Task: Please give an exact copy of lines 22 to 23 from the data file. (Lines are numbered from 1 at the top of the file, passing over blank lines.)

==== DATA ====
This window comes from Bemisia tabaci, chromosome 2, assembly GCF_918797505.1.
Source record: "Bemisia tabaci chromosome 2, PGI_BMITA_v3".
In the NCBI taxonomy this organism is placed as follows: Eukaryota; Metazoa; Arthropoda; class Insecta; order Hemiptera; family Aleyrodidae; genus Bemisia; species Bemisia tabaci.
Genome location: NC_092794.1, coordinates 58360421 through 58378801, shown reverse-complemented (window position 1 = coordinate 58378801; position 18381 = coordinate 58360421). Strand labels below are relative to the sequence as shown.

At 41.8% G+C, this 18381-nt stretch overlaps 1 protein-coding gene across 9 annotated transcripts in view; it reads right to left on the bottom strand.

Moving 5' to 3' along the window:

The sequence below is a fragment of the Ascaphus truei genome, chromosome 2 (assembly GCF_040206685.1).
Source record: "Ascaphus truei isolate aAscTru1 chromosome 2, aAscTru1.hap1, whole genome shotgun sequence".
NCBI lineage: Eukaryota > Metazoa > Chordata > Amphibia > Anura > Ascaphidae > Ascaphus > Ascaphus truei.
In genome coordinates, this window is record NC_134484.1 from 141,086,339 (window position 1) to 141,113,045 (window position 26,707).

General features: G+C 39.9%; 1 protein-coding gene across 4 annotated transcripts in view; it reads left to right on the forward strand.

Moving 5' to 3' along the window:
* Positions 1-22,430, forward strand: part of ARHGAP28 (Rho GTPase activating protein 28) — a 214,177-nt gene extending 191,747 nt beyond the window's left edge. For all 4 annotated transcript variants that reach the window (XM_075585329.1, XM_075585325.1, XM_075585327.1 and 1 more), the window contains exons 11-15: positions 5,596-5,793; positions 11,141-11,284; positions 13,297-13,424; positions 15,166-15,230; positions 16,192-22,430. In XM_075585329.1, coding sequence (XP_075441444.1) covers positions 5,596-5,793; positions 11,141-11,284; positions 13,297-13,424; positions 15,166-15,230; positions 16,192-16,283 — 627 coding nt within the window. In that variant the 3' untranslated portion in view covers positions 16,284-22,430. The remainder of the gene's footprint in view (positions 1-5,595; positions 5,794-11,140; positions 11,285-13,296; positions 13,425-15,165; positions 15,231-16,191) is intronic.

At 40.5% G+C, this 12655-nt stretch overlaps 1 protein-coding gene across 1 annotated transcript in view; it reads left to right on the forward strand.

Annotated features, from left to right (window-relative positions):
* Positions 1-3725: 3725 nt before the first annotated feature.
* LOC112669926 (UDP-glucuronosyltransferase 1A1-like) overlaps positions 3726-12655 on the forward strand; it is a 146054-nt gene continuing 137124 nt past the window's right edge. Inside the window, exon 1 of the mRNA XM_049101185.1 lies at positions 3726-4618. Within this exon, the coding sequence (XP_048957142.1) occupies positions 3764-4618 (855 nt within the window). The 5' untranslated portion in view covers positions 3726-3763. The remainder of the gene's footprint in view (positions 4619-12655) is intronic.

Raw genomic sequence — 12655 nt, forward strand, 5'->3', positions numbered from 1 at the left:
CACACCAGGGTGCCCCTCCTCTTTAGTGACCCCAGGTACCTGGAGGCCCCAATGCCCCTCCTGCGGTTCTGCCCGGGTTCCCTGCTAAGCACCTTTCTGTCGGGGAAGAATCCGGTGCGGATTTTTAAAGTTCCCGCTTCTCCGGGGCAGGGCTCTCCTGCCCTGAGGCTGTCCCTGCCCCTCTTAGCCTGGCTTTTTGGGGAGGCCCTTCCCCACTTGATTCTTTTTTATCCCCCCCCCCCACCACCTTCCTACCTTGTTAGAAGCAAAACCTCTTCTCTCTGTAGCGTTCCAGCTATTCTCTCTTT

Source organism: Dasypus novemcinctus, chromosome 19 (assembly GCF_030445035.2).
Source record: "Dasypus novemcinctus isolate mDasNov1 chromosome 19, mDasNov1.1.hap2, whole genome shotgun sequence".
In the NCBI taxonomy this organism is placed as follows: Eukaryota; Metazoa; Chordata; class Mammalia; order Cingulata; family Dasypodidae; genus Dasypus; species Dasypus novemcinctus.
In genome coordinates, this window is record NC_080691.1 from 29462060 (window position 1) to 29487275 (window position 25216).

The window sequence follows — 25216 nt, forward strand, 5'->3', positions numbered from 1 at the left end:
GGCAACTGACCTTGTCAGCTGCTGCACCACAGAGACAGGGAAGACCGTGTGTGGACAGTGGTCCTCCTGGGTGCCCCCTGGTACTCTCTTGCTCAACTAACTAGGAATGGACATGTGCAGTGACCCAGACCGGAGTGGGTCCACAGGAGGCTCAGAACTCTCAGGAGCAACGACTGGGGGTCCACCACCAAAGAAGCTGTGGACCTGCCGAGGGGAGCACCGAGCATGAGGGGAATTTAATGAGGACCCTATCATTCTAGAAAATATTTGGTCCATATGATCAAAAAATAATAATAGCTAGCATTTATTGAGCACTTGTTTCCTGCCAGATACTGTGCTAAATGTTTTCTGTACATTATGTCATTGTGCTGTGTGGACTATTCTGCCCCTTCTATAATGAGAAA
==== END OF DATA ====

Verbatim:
In the NCBI taxonomy this organism is placed as follows: Eukaryota; Metazoa; Chordata; class Mammalia; order Cingulata; family Dasypodidae; genus Dasypus; species Dasypus novemcinctus.
In genome coordinates, this window is record NC_080691.1 from 29462060 (window position 1) to 29487275 (window position 25216).